This book was rewritten because all the books will be rewritten. The end of the last book is the beginning of the first book, but that doesn't mean that things happen in the same way the next time through. Maybe Roland learns, slowly and with difficulty according to his nature. Maybe Roland falls with Jake instead of dropping him and they take a different route. Maybe Roland keeps his fingers. Maybe the Unfound door is found sooner.

There are things that have to happen for the story to end, he has to bring the horn to the tower and sound it. He hasn't made it so far, but that doesn't mean that he won't ever make it. Who knows how many times Roland has gone around this wheel, but maybe the next time things will be different. Maybe the next time he starts at a different point. Maybe to read the whole story from beginning to end you would need to own all the versions of all the books and read them in the right order.

Nah, that sounds too crazy.
posted by jefeweiss at 9:32 AM on June 14, 2016


Oh, hey - I did a post for the Drawing of the Three a few months back, didn't think to link it here.
posted by nubs at 10:06 AM on June 14, 2016


This seems like the best place to put this (maybe?) from the upcoming Entertainment Weekly feature on the movie-

NOTE: EW refers to this as a "vague spoiler" but yeah no, it is literally the biggest spoiler in the series, so if you haven't read to the end you should look away




"By the end of the books, Roland has come into possession of an artifact known as the Horn of Eld, which (vague spoiler warning) symbolizes a cosmic reset button. Every time Roland starts the quest over again, the journey changes in big and small ways. In the movie, he already has this tool (you can see it peeking out of his bag in the image above), which means the film is not so much an adaptation as a continuation.

“The hardcore fans of The Dark Tower series will know that this is actually a sequel to the books in a way,” Arcel says. “It has a lot of the same elements, a lot of the same characters, but it is a different journey.”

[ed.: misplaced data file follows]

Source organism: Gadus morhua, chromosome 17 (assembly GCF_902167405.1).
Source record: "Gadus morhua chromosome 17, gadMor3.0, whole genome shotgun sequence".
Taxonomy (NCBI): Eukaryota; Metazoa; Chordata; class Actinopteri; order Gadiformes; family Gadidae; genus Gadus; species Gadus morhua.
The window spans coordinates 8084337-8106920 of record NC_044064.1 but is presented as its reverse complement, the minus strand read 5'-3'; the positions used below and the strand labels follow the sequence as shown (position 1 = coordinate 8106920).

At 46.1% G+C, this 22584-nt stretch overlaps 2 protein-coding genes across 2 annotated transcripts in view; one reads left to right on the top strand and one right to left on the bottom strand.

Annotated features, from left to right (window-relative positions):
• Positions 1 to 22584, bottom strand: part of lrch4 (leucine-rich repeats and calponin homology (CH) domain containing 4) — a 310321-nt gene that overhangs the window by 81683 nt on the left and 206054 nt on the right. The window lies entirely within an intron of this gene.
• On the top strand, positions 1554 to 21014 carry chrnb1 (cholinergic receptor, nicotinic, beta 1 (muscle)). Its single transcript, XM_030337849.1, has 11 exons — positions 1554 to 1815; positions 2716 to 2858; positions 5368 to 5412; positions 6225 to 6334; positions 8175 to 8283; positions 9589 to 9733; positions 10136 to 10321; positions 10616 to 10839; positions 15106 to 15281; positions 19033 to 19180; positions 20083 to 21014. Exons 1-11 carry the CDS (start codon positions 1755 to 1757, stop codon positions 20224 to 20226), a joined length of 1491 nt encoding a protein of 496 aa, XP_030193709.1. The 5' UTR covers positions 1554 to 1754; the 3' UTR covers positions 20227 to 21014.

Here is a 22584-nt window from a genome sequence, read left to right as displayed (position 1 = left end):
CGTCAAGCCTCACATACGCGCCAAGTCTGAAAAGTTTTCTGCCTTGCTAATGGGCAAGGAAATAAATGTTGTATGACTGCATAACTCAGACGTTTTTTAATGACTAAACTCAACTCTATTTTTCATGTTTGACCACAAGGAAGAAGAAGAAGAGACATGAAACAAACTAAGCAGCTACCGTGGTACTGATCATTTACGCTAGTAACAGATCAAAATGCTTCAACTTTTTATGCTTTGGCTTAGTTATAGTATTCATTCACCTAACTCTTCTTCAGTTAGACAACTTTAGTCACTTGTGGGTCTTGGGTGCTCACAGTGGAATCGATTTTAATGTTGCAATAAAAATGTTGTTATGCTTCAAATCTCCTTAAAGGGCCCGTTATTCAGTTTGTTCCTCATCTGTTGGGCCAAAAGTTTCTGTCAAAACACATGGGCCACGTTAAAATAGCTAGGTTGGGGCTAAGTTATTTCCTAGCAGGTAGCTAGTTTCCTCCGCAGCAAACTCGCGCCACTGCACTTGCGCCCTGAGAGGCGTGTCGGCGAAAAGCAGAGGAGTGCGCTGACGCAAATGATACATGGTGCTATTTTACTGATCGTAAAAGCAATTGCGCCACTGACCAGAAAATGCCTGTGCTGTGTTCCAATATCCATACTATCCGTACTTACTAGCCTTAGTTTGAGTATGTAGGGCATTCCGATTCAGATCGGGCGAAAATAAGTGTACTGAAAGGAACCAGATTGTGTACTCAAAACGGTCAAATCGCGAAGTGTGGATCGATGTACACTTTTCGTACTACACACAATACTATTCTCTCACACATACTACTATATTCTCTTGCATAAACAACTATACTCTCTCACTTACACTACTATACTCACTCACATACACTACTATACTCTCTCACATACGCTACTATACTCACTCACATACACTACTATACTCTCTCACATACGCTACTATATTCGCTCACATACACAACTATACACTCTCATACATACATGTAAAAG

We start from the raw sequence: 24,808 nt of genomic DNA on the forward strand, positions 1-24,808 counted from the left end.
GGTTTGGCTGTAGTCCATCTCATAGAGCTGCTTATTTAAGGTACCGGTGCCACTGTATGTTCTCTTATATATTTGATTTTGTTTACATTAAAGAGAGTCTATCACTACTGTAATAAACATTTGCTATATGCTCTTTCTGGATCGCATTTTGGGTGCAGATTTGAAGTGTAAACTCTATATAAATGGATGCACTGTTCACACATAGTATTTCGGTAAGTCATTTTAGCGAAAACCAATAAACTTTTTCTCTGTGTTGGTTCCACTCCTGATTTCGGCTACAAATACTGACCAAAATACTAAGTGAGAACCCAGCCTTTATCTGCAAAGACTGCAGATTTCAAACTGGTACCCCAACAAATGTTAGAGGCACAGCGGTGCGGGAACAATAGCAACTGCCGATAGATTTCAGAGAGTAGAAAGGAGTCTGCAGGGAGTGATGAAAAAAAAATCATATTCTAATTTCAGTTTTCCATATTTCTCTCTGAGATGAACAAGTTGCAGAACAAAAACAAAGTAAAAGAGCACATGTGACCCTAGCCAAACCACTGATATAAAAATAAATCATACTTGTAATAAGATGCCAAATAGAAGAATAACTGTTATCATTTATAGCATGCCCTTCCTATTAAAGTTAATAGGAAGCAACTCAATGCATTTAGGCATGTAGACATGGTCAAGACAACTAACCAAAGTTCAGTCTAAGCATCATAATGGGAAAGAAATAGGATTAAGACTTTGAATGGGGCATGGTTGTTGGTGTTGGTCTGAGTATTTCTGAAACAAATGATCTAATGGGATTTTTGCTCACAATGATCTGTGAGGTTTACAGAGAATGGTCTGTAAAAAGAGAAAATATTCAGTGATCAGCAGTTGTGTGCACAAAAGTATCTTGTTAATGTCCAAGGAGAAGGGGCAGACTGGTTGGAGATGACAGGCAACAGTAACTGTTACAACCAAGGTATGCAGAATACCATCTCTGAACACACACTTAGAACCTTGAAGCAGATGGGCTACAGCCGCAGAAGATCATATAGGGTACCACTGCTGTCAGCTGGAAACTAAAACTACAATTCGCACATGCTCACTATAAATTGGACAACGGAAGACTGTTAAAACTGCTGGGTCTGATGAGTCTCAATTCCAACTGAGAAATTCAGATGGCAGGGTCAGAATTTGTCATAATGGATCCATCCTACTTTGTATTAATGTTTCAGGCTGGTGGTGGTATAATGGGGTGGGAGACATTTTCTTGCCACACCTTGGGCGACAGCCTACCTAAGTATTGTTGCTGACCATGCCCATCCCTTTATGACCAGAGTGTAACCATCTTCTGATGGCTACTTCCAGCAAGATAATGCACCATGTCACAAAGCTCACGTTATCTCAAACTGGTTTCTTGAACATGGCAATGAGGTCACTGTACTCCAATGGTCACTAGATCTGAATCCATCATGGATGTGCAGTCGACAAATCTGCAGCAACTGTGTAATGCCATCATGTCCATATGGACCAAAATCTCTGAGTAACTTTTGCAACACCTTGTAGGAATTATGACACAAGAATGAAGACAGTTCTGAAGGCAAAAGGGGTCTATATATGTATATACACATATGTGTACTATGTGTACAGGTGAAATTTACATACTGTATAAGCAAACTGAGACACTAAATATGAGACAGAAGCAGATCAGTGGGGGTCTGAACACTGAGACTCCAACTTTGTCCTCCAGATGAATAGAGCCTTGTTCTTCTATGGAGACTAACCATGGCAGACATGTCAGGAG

Welp. THAT raises some interesting questions. I hope they didn't do it just so this Roland can be less of a dick.
posted by Dormant Gorilla at 7:06 AM on July 15, 2016


Back when the casting news broke, I remember there being some clues to the fact *Spoilers ahoy*






that this would be another iteration of Roland's journey, not a direct adaptation of journey we see in the books.

I think it's a good move, overall - it allows them a lot of latitude to do things and explore themes/ideas in ways that might work better on film than in the books, and gives them cover from the fans who might scream about it being wrong. That being said, it can cut both ways; the Star Trek reboots found a way to distance themselves from the original series, but (IMO) have gone on shit the bed in terms of getting the fundamental philosophical core of Trek wrong and watering it down to an action-adventure franchise. They could do the same with the Dark Tower.

For me, the fundamental question that I've pondered at times about Roland is how much less of a dick he can be and still drive through his quest; because he needs to be a dick to some degree or he either wouldn't survive or would turn aside (which is a temptation thrown at him in the first book a few times).
posted by nubs at 8:19 PM on July 16, 2016